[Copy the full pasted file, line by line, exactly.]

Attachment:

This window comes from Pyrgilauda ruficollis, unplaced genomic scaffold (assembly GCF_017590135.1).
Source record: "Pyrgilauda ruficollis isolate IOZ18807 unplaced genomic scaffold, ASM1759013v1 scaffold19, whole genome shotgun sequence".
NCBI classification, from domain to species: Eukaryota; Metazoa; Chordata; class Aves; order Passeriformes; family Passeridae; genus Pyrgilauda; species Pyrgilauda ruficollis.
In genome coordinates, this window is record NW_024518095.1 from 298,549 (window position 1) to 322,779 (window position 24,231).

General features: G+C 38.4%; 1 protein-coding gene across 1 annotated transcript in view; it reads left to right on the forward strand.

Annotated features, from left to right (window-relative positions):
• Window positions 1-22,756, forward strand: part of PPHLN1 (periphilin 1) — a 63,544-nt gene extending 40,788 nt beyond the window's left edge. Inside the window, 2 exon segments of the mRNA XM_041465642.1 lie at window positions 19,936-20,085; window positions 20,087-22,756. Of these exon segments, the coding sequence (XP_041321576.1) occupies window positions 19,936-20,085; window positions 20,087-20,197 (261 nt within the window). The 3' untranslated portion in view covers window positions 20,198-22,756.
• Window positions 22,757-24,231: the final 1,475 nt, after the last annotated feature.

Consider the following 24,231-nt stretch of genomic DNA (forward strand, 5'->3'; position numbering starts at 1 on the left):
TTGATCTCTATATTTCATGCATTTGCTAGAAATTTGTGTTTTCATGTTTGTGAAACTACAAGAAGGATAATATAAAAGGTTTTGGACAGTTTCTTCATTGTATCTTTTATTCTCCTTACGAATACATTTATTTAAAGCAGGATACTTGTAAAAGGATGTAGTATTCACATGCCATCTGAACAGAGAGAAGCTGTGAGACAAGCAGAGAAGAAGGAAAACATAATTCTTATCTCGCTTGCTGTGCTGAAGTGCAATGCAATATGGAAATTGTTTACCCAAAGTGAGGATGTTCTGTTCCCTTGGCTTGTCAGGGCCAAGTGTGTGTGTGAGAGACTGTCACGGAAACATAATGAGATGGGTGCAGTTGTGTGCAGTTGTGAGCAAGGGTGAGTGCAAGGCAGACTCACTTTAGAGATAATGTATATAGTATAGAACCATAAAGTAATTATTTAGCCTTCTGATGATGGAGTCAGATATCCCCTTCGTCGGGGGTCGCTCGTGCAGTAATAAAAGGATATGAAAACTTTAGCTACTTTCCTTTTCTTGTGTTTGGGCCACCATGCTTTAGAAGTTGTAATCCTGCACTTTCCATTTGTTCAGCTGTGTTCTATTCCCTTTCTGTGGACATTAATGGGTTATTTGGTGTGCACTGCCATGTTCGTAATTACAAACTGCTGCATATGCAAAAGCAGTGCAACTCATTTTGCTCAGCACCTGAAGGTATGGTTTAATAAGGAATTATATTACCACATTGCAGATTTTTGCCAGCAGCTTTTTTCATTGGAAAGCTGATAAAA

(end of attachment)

This window comes from Pyrgilauda ruficollis, unplaced genomic scaffold (assembly GCF_017590135.1).
Source record: "Pyrgilauda ruficollis isolate IOZ18807 unplaced genomic scaffold, ASM1759013v1 scaffold19, whole genome shotgun sequence".
NCBI classification, from domain to species: Eukaryota; Metazoa; Chordata; class Aves; order Passeriformes; family Passeridae; genus Pyrgilauda; species Pyrgilauda ruficollis.
In genome coordinates, this window is record NW_024518095.1 from 298,549 (window position 1) to 322,779 (window position 24,231).

General features: G+C 38.4%; 1 protein-coding gene across 1 annotated transcript in view; it reads left to right on the forward strand.

Annotated features, from left to right (window-relative positions):
• Window positions 1-22,756, forward strand: part of PPHLN1 (periphilin 1) — a 63,544-nt gene extending 40,788 nt beyond the window's left edge. Inside the window, 2 exon segments of the mRNA XM_041465642.1 lie at window positions 19,936-20,085; window positions 20,087-22,756. Of these exon segments, the coding sequence (XP_041321576.1) occupies window positions 19,936-20,085; window positions 20,087-20,197 (261 nt within the window). The 3' untranslated portion in view covers window positions 20,198-22,756.
• Window positions 22,757-24,231: the final 1,475 nt, after the last annotated feature.

Consider the following 24,231-nt stretch of genomic DNA (forward strand, 5'->3'; position numbering starts at 1 on the left):
TTGATCTCTATATTTCATGCATTTGCTAGAAATTTGTGTTTTCATGTTTGTGAAACTACAAGAAGGATAATATAAAAGGTTTTGGACAGTTTCTTCATTGTATCTTTTATTCTCCTTACGAATACATTTATTTAAAGCAGGATACTTGTAAAAGGATGTAGTATTCACATGCCATCTGAACAGAGAGAAGCTGTGAGACAAGCAGAGAAGAAGGAAAACATAATTCTTATCTCGCTTGCTGTGCTGAAGTGCAATGCAATATGGAAATTGTTTACCCAAAGTGAGGATGTTCTGTTCCCTTGGCTTGTCAGGGCCAAGTGTGTGTGTGAGAGACTGTCACGGAAACATAATGAGATGGGTGCAGTTGTGTGCAGTTGTGAGCAAGGGTGAGTGCAAGGCAGACTCACTTTAGAGATAATGTATATAGTATAGAACCATAAAGTAATTATTTAGCCTTCTGATGATGGAGTCAGATATCCCCTTCGTCGGGGGTCGCTCGTGCAGTAATAAAAGGATATGAAAACTTTAGCTACTTTCCTTTTCTTGTGTTTGGGCCACCATGCTTTAGAAGTTGTAATCCTGCACTTTCCATTTGTTCAGCTGTGTTCTATTCCCTTTCTGTGGACATTAATGGGTTATTTGGTGTGCACTGCCATGTTCGTAATTACAAACTGCTGCATATGCAAAAGCAGTGCAACTCATTTTGCTCAGCACCTGAAGGTATGGTTTAATAAGGAATTATATTACCACATTGCAGATTTTTGCCAGCAGCTTTTTTCATTGGAAAGCTGATAAAA